Long-term finance is equally troubling. Developed countries have pledged $100bn/year by 2020 – those in need are sceptical that this will ever arrive.
South Korea was recently selected to host the Green Climate Fund but will the mechanism be able to mobilize international development bank loans and, crucially, private capital if public funds are not forthcoming?
The answer from one leading negotiator: “Do not expect a quantified target/look for the language of the text to get around this.” Will a public commitment to the $100bn be enough?
His Excellency COP18 President Al Attiyah lacks nothing in charm. Perhaps these instincts were well honed while he was OPEC President, or the reason he won the Petroleum Executive of the Year Award in 2008?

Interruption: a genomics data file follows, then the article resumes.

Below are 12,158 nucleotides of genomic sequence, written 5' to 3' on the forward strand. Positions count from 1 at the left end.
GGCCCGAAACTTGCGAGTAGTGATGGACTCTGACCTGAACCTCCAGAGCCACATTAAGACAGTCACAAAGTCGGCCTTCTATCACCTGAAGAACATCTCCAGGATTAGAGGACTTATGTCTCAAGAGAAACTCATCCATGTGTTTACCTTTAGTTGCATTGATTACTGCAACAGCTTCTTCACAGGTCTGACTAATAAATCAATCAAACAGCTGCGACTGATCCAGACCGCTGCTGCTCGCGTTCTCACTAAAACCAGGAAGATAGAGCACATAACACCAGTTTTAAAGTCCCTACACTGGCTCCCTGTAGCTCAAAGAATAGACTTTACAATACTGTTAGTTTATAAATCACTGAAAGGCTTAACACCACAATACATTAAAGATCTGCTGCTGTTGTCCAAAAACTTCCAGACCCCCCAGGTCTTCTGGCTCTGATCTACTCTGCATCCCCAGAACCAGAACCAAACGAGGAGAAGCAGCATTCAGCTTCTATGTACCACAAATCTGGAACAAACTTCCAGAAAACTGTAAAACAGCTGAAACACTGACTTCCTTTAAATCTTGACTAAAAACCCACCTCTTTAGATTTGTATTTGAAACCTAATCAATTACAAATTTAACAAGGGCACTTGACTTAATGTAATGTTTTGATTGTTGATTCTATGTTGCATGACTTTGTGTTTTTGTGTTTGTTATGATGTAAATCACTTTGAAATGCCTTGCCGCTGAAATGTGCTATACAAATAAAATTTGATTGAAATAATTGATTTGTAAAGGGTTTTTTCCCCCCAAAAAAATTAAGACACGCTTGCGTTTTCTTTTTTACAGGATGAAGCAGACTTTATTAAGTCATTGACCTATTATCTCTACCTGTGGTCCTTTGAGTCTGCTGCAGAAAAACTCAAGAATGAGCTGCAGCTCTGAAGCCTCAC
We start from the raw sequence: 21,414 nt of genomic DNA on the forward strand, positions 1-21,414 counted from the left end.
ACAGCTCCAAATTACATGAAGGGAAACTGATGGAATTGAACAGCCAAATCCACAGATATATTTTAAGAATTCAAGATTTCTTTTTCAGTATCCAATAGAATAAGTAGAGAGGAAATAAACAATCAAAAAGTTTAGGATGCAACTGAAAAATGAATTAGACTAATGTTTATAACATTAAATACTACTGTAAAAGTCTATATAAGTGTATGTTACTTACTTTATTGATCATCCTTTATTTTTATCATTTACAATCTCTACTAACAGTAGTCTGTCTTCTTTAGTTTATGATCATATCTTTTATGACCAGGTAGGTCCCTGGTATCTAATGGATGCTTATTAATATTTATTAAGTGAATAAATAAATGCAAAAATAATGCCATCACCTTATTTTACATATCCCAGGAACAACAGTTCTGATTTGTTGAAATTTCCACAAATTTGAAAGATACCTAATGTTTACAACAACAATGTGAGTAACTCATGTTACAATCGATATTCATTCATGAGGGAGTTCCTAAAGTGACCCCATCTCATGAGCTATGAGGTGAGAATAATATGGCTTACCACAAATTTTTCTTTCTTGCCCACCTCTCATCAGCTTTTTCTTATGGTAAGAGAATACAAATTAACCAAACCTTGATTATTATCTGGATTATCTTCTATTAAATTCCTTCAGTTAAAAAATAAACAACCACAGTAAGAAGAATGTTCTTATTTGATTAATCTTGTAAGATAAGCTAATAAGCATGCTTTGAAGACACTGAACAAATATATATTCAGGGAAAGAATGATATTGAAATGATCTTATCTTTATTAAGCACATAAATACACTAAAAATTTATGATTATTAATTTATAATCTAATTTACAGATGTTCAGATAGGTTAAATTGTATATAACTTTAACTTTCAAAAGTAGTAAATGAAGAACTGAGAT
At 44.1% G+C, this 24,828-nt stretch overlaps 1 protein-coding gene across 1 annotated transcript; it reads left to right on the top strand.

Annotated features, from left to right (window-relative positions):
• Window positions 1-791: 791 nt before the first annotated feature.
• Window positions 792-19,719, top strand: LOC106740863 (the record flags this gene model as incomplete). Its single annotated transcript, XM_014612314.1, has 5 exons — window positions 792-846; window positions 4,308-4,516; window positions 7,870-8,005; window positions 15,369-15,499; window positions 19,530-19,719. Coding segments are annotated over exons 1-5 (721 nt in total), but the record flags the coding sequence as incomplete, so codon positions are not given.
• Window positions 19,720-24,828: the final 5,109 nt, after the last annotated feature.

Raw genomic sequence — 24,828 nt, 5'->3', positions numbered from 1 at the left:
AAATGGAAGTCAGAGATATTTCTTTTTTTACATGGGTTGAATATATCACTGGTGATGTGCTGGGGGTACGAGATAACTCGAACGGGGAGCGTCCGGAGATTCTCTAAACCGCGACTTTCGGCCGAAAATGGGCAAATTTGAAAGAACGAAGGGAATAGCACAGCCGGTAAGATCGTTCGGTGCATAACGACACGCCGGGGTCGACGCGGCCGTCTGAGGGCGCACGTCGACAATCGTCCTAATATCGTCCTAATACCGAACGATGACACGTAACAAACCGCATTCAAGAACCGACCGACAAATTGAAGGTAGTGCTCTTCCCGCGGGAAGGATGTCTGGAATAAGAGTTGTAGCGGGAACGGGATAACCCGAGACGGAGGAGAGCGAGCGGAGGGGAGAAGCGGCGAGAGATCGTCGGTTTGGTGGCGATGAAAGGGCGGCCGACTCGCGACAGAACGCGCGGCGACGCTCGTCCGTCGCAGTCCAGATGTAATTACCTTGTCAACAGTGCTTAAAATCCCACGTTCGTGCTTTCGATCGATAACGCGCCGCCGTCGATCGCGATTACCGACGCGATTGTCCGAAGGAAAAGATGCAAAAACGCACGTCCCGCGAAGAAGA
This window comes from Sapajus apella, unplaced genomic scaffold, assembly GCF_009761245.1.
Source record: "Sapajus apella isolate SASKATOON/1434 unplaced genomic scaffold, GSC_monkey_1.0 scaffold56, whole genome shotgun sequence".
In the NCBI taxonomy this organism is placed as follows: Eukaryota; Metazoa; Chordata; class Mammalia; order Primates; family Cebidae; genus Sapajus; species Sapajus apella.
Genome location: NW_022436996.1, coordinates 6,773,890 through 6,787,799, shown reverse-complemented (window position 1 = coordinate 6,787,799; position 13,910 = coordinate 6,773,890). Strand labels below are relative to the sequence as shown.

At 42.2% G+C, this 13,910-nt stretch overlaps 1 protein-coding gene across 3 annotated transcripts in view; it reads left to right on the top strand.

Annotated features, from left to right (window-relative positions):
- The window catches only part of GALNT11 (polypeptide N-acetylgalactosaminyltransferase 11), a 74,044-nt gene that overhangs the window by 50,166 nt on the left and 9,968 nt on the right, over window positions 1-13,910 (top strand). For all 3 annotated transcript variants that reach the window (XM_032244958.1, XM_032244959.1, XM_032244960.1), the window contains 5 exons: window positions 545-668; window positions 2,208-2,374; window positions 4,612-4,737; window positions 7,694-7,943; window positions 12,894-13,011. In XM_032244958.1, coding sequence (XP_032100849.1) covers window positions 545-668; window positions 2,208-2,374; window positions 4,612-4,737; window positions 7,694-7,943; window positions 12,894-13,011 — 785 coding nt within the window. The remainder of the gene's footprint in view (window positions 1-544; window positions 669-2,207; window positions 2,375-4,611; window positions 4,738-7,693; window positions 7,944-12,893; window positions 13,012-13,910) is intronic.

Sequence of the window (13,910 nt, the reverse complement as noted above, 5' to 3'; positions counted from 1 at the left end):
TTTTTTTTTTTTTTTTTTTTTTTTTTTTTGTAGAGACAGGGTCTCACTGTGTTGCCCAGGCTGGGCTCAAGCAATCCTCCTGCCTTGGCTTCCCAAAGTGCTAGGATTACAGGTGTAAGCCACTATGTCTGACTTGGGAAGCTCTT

It’s easy to be critical of Al Attiyah before he has even started – so let’s give him a few days. He’ll have to battle against the perception of many delegates who think he is in the pocket of big oil and a puppet of Saudi Arabia, which has a long and proud history of obstructing the climate talks.
Balance, neutrality and transparency will be vital qualities for a Presidency that must be visible and steer clear of the temptation to engineer backroom deals.
One diplomat kindly described Qatar’s last few weeks as being a “steep learning curve”. Perhaps they could have benefitted from importing an experienced campaigner to help him, as they have done so successfully in athletics, but it’s too late for that now.